Ketan: My first step was going to Babson College in Boston because it’s one of the top entrepreneurship colleges in the nation. I was there for about six months before I started EarTop and dropped out. A couple of engineers from Miami offered me a sweat equity agreement so I moved down South to further develop EarTop. It started doing really well and became an Empact100 company for CEOs under 30. After that got published, Inc featured me in an article about the coolest college startups and that helped gain my credibility in the music industry. I was able to get artists to try my headphones and eventually could reach out to them about Joox.
Gabby: Do you know how to code? Are you into engineering or anything like that?
Ketan: No, I don’t know how to code and I don’t know anything about engineering. I like to be the dumbest guy in the room.
Gabby: So how did you make your idea into reality?
Ketan: I have really awesome mentors that help me out but networking is probably the biggest thing, followed the the ability to bring people together and delegate. I feel like I’m pretty good at getting people to work together.
Gabby: What keeps you motivated to work on Joox? You’re in four classes at UCF, right? How do you stay focused?
Ketan: I’m in five, actually. Motivation’s never really been a problem for me, though, because I’m doing what I love with Joox. I admit it can be a headache sometimes but I just take everything step-by-step. If I focus on getting the small things done each day, they’ll eventually add up and that’s a major satisfaction. There’s no class that teaches it all in one, it’s a learning process.
Gabby: Has there been anything especially challenging about starting Joox?
Ketan: Um, it wasn’t like it was the hardest thing in the world but I had never worked with a development team before so that was definitely a new experience. They’re based in Russia so it’s taken a lot of time and there’s been a slight communication barrier.
Gabby: Why wouldn’t you use a development team here in the states?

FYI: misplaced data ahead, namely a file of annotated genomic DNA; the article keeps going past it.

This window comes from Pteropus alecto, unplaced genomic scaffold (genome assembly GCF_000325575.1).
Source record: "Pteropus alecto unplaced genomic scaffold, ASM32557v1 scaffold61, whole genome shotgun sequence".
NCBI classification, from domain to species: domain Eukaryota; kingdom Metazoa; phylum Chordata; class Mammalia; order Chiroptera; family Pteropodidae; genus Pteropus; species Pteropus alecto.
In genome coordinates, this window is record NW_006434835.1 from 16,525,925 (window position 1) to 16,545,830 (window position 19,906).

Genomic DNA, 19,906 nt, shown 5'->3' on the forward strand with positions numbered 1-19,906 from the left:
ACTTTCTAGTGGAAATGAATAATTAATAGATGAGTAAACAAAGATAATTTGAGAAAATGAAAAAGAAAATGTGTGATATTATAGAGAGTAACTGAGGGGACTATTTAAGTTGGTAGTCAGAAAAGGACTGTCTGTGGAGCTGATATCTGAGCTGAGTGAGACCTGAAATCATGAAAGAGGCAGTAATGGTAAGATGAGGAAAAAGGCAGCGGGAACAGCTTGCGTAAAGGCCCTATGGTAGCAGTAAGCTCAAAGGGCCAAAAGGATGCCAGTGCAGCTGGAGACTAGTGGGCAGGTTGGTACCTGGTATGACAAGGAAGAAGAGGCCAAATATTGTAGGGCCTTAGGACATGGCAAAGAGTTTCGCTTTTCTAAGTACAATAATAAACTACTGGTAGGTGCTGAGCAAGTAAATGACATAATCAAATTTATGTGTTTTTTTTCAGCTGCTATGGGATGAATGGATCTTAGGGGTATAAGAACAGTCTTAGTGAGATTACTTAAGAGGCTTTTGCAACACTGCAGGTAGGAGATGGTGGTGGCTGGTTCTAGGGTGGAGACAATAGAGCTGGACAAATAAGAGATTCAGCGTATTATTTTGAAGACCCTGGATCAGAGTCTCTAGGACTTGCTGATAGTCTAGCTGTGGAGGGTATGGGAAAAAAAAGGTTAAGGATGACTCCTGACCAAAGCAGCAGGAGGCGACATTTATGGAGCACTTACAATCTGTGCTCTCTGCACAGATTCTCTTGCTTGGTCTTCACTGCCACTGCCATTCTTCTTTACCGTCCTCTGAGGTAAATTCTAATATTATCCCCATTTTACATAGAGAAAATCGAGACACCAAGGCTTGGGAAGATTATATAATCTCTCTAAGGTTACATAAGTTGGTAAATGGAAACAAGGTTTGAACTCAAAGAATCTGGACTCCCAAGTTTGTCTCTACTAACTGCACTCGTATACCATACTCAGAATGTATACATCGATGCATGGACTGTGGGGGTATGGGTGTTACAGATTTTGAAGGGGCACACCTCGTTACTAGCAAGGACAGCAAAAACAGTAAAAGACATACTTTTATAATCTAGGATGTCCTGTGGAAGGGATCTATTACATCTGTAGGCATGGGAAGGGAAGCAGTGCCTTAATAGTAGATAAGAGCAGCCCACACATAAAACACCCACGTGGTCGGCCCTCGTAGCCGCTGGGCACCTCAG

Ketan: Being a startup, we’re strapped for cash and it’s a lot less expensive to employ workers from Russia.
Gabby: Touché. Alright, let’s talk more about you. Have you always been entrepreneurial?
Ketan: Kind of. When I was a kid I would buy a big pack of candy bars from Sam’s Club and resell them to people in my classes for lunch money. I wasn’t exactly allowed to do that so keep it on the down-low.
Gabby: Haha, okay. What do you want to do when you’re done with Joox?
Ketan: I don’t know that I’ll ever be done with Joox, right now I’m just working on making a system that can connect the most users and artists. Eventually I want to become a venture capitalist just because I’ve been through the entire process of a startup and I can relate to young entrepreneurs, but for now I’m focused on doing one thing at a time.
Gabby: Awesome, do you have advice for someone looking to build a startup company?
Ketan: Yeah, if you know you’re gonna meet an investor or someone important, stalk the shit out of them (in a non-invasive, totally not creepy type of way). Do your research. Find more than the information on their LinkedIn. People like it when you know things about them, it makes them feel respected because you took the time to do your homework. The more they like you, the more likely they’ll be willing to make a deal.
Gabby: Thank you so much for your time, Ketan. Do you have any last remarks?
Ketan: No problem. And yeah — go Knights!